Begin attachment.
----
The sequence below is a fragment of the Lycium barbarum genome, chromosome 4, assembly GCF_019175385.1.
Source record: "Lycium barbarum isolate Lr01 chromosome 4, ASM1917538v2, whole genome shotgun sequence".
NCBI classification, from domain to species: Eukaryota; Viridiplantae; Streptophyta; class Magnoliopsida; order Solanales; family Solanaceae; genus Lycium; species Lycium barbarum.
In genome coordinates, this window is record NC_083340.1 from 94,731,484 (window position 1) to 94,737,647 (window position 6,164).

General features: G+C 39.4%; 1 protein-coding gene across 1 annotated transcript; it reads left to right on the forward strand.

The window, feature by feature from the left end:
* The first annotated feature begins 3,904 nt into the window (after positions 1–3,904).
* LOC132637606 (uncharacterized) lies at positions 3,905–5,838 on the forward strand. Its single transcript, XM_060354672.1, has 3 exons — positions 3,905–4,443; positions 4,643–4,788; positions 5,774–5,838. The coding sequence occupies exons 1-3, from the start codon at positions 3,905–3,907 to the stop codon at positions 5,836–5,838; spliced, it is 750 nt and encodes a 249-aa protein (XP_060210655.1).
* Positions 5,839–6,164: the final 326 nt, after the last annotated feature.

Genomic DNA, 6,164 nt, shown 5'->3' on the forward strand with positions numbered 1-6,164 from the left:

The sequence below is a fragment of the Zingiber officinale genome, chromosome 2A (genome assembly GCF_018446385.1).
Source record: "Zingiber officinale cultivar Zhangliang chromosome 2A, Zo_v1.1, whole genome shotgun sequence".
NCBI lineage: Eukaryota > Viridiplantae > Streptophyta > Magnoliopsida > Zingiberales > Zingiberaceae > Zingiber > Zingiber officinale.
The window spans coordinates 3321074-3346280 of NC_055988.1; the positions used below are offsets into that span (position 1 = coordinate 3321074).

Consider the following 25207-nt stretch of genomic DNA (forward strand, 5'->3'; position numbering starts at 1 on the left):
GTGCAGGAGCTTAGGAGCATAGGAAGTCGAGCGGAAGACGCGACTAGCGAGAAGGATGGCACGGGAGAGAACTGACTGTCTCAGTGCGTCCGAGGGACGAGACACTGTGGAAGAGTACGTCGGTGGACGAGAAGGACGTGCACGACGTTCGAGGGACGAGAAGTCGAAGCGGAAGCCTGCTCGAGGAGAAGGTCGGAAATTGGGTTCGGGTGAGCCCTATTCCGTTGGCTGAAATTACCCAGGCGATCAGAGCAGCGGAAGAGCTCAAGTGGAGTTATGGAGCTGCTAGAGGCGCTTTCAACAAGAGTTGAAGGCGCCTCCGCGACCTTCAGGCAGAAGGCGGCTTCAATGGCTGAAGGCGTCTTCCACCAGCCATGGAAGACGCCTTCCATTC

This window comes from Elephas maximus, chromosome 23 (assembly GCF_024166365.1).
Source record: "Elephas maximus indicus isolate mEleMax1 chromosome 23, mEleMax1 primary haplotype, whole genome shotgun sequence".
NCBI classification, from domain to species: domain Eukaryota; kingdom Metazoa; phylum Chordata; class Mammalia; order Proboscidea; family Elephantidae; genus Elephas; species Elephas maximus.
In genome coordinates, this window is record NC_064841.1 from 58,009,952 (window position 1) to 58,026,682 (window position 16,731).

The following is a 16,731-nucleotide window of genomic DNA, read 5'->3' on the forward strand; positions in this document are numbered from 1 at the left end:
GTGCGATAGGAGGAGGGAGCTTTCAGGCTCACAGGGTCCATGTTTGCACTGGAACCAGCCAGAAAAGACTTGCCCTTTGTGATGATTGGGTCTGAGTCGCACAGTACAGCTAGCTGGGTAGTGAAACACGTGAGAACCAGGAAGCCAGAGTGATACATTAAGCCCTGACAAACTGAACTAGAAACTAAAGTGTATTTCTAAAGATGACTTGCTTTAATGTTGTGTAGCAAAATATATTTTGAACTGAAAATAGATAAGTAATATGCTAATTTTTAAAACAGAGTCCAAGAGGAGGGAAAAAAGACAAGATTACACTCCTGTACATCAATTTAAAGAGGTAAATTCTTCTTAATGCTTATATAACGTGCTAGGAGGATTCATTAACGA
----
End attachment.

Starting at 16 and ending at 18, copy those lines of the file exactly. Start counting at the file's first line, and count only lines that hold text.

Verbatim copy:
GTGCAGGAGCTTAGGAGCATAGGAAGTCGAGCGGAAGACGCGACTAGCGAGAAGGATGGCACGGGAGAGAACTGACTGTCTCAGTGCGTCCGAGGGACGAGACACTGTGGAAGAGTACGTCGGTGGACGAGAAGGACGTGCACGACGTTCGAGGGACGAGAAGTCGAAGCGGAAGCCTGCTCGAGGAGAAGGTCGGAAATTGGGTTCGGGTGAGCCCTATTCCGTTGGCTGAAATTACCCAGGCGATCAGAGCAGCGGAAGAGCTCAAGTGGAGTTATGGAGCTGCTAGAGGCGCTTTCAACAAGAGTTGAAGGCGCCTCCGCGACCTTCAGGCAGAAGGCGGCTTCAATGGCTGAAGGCGTCTTCCACCAGCCATGGAAGACGCCTTCCATTC

This window comes from Elephas maximus, chromosome 23 (assembly GCF_024166365.1).
Source record: "Elephas maximus indicus isolate mEleMax1 chromosome 23, mEleMax1 primary haplotype, whole genome shotgun sequence".